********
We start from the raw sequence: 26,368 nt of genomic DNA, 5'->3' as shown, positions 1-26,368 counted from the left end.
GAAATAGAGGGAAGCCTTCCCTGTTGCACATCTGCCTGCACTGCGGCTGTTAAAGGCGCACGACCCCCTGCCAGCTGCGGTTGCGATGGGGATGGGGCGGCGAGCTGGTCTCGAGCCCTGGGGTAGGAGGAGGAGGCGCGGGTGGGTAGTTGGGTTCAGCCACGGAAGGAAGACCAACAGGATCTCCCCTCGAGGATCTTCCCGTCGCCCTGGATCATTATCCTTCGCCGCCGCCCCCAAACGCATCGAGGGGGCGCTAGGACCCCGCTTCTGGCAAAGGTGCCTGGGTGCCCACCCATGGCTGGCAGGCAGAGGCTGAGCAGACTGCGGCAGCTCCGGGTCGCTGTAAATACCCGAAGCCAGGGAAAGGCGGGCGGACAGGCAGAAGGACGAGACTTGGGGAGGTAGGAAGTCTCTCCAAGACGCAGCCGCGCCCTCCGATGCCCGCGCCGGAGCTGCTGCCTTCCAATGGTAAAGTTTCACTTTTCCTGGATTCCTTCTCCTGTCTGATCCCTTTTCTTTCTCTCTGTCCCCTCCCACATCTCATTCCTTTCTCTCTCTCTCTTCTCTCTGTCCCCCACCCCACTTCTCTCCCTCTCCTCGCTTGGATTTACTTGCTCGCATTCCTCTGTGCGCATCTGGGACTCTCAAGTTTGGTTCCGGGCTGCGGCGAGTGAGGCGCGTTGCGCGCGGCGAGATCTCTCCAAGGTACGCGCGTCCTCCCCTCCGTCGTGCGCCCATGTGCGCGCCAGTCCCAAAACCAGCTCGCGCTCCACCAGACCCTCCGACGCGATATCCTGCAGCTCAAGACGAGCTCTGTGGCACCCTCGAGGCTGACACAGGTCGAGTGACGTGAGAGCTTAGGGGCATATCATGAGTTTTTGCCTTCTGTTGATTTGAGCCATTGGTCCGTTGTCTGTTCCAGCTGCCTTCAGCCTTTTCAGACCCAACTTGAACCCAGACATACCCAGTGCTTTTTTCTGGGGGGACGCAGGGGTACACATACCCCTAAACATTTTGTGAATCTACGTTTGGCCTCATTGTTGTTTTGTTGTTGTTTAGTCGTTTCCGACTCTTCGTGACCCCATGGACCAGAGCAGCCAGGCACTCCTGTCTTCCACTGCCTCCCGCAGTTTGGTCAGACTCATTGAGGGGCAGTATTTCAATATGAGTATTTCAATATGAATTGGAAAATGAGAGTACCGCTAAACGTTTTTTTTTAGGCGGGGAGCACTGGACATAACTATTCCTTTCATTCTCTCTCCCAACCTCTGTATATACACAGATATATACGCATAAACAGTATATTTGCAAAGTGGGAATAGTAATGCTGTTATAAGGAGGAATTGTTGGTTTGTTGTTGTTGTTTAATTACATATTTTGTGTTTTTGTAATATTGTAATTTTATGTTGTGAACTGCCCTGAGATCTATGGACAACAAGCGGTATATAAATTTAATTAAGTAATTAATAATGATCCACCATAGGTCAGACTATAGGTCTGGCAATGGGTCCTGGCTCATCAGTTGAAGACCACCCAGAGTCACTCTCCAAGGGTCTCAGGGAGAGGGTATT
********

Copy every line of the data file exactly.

We start from the raw sequence: 26,368 nt of genomic DNA, 5'->3' as shown, positions 1-26,368 counted from the left end.
GAAATAGAGGGAAGCCTTCCCTGTTGCACATCTGCCTGCACTGCGGCTGTTAAAGGCGCACGACCCCCTGCCAGCTGCGGTTGCGATGGGGATGGGGCGGCGAGCTGGTCTCGAGCCCTGGGGTAGGAGGAGGAGGCGCGGGTGGGTAGTTGGGTTCAGCCACGGAAGGAAGACCAACAGGATCTCCCCTCGAGGATCTTCCCGTCGCCCTGGATCATTATCCTTCGCCGCCGCCCCCAAACGCATCGAGGGGGCGCTAGGACCCCGCTTCTGGCAAAGGTGCCTGGGTGCCCACCCATGGCTGGCAGGCAGAGGCTGAGCAGACTGCGGCAGCTCCGGGTCGCTGTAAATACCCGAAGCCAGGGAAAGGCGGGCGGACAGGCAGAAGGACGAGACTTGGGGAGGTAGGAAGTCTCTCCAAGACGCAGCCGCGCCCTCCGATGCCCGCGCCGGAGCTGCTGCCTTCCAATGGTAAAGTTTCACTTTTCCTGGATTCCTTCTCCTGTCTGATCCCTTTTCTTTCTCTCTGTCCCCTCCCACATCTCATTCCTTTCTCTCTCTCTCTTCTCTCTGTCCCCCACCCCACTTCTCTCCCTCTCCTCGCTTGGATTTACTTGCTCGCATTCCTCTGTGCGCATCTGGGACTCTCAAGTTTGGTTCCGGGCTGCGGCGAGTGAGGCGCGTTGCGCGCGGCGAGATCTCTCCAAGGTACGCGCGTCCTCCCCTCCGTCGTGCGCCCATGTGCGCGCCAGTCCCAAAACCAGCTCGCGCTCCACCAGACCCTCCGACGCGATATCCTGCAGCTCAAGACGAGCTCTGTGGCACCCTCGAGGCTGACACAGGTCGAGTGACGTGAGAGCTTAGGGGCATATCATGAGTTTTTGCCTTCTGTTGATTTGAGCCATTGGTCCGTTGTCTGTTCCAGCTGCCTTCAGCCTTTTCAGACCCAACTTGAACCCAGACATACCCAGTGCTTTTTTCTGGGGGGACGCAGGGGTACACATACCCCTAAACATTTTGTGAATCTACGTTTGGCCTCATTGTTGTTTTGTTGTTGTTTAGTCGTTTCCGACTCTTCGTGACCCCATGGACCAGAGCAGCCAGGCACTCCTGTCTTCCACTGCCTCCCGCAGTTTGGTCAGACTCATTGAGGGGCAGTATTTCAATATGAGTATTTCAATATGAATTGGAAAATGAGAGTACCGCTAAACGTTTTTTTTTAGGCGGGGAGCACTGGACATAACTATTCCTTTCATTCTCTCTCCCAACCTCTGTATATACACAGATATATACGCATAAACAGTATATTTGCAAAGTGGGAATAGTAATGCTGTTATAAGGAGGAATTGTTGGTTTGTTGTTGTTGTTTAATTACATATTTTGTGTTTTTGTAATATTGTAATTTTATGTTGTGAACTGCCCTGAGATCTATGGACAACAAGCGGTATATAAATTTAATTAAGTAATTAATAATGATCCACCATAGGTCAGACTATAGGTCTGGCAATGGGTCCTGGCTCATCAGTTGAAGACCACCCAGAGTCACTCTCCAAGGGTCTCAGGGAGAGGGTATT